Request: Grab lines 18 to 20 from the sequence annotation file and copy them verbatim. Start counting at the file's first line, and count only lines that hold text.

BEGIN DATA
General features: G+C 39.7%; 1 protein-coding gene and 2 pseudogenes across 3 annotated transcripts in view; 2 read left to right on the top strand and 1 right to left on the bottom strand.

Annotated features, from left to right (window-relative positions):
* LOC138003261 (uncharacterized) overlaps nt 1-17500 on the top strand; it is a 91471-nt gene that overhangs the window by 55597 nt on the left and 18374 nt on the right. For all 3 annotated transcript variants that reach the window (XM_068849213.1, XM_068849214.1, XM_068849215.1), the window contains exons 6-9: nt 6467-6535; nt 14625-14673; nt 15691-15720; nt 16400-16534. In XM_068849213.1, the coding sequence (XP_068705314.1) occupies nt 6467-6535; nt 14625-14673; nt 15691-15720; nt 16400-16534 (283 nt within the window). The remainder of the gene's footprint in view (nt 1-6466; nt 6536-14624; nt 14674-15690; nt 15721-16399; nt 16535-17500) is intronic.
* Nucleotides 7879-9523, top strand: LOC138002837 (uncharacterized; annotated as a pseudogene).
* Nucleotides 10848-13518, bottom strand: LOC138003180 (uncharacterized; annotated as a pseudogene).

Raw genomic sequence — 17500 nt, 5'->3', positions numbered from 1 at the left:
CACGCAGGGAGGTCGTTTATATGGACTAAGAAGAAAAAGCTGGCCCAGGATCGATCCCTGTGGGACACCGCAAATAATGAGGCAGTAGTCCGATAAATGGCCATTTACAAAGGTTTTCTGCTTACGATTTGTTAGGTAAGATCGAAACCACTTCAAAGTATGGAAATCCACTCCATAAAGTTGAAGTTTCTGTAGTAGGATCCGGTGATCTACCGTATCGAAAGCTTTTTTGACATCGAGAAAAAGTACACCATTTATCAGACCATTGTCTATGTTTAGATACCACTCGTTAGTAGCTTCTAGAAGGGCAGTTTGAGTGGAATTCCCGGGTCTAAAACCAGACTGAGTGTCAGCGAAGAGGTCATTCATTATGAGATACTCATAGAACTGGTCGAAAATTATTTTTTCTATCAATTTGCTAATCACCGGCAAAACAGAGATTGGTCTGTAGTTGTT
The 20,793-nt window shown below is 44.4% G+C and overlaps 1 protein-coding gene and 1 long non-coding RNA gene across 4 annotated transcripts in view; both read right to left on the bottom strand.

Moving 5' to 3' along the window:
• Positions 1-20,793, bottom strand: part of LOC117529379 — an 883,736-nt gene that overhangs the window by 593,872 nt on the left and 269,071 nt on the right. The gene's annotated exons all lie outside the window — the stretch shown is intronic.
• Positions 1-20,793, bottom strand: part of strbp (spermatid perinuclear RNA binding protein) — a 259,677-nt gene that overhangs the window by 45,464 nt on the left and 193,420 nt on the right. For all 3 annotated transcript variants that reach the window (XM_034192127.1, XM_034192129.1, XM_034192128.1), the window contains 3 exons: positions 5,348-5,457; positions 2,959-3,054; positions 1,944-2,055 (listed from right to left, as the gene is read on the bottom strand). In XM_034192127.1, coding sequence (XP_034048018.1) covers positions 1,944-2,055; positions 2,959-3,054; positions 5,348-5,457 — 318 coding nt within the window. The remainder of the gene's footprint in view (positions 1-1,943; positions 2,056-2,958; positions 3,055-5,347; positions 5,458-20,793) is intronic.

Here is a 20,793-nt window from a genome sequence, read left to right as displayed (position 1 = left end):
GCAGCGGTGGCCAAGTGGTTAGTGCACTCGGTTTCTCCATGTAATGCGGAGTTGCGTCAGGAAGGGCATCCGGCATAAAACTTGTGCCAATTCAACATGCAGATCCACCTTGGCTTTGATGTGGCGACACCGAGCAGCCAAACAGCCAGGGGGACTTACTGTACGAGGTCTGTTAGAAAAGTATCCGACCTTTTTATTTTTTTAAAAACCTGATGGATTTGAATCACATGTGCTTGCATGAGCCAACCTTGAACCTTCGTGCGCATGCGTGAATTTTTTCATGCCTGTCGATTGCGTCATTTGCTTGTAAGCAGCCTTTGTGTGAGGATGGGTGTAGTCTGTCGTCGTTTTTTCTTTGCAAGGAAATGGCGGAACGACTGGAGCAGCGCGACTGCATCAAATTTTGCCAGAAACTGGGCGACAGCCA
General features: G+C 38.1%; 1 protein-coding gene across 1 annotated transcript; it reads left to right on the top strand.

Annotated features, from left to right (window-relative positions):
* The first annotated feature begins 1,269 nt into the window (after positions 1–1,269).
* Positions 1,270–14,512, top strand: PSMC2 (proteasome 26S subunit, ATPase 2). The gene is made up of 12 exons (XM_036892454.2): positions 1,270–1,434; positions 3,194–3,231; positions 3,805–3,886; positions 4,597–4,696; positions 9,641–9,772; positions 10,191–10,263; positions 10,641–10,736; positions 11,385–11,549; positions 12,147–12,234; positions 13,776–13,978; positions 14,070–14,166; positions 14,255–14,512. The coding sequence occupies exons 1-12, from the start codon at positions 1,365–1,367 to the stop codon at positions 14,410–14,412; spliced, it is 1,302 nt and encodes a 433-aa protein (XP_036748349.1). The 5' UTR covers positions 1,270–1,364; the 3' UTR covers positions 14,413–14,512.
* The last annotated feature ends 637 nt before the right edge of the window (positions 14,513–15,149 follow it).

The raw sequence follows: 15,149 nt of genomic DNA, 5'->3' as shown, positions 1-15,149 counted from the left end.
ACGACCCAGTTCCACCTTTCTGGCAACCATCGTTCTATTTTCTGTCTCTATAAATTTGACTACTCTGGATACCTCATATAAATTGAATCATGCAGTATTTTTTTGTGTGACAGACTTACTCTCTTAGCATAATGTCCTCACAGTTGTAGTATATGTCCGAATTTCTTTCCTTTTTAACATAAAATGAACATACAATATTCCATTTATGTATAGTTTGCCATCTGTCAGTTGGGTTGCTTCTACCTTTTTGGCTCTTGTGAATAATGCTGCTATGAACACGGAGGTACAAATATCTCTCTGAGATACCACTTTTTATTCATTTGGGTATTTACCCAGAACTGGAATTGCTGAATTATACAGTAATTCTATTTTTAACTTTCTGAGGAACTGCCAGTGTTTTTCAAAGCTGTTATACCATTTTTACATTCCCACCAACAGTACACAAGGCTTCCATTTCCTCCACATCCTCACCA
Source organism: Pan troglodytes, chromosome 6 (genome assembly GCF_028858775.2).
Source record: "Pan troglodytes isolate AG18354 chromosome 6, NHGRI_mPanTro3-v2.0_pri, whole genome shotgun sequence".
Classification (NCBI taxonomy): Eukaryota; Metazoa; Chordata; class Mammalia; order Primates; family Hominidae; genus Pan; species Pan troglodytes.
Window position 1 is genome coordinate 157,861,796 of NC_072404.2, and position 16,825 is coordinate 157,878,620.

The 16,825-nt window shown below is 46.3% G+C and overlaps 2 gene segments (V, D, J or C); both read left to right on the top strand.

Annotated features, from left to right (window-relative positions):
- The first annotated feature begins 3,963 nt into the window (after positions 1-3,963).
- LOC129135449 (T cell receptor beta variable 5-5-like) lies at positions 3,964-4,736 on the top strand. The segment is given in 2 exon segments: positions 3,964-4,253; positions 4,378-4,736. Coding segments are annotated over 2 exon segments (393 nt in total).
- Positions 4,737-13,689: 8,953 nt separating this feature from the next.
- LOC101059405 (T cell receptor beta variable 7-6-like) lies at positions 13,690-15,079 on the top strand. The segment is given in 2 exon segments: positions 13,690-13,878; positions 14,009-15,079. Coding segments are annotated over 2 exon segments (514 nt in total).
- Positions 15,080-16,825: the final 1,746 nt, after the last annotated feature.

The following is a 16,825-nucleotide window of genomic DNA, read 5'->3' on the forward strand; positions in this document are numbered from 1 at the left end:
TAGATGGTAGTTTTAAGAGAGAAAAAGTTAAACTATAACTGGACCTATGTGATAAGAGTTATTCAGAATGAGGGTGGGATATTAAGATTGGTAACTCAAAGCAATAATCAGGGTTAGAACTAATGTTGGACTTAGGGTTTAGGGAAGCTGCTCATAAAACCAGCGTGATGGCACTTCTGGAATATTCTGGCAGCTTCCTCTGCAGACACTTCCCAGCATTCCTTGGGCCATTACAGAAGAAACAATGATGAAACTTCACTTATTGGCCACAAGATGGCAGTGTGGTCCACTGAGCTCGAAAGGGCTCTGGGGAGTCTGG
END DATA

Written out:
* The last annotated feature ends 637 nt before the right edge of the window (positions 14,513–15,149 follow it).

The raw sequence follows: 15,149 nt of genomic DNA, 5'->3' as shown, positions 1-15,149 counted from the left end.
ACGACCCAGTTCCACCTTTCTGGCAACCATCGTTCTATTTTCTGTCTCTATAAATTTGACTACTCTGGATACCTCATATAAATTGAATCATGCAGTATTTTTTTGTGTGACAGACTTACTCTCTTAGCATAATGTCCTCACAGTTGTAGTATATGTCCGAATTTCTTTCCTTTTTAACATAAAATGAACATACAATATTCCATTTATGTATAGTTTGCCATCTGTCAGTTGGGTTGCTTCTACCTTTTTGGCTCTTGTGAATAATGCTGCTATGAACACGGAGGTACAAATATCTCTCTGAGATACCACTTTTTATTCATTTGGGTATTTACCCAGAACTGGAATTGCTGAATTATACAGTAATTCTATTTTTAACTTTCTGAGGAACTGCCAGTGTTTTTCAAAGCTGTTATACCATTTTTACATTCCCACCAACAGTACACAAGGCTTCCATTTCCTCCACATCCTCACCA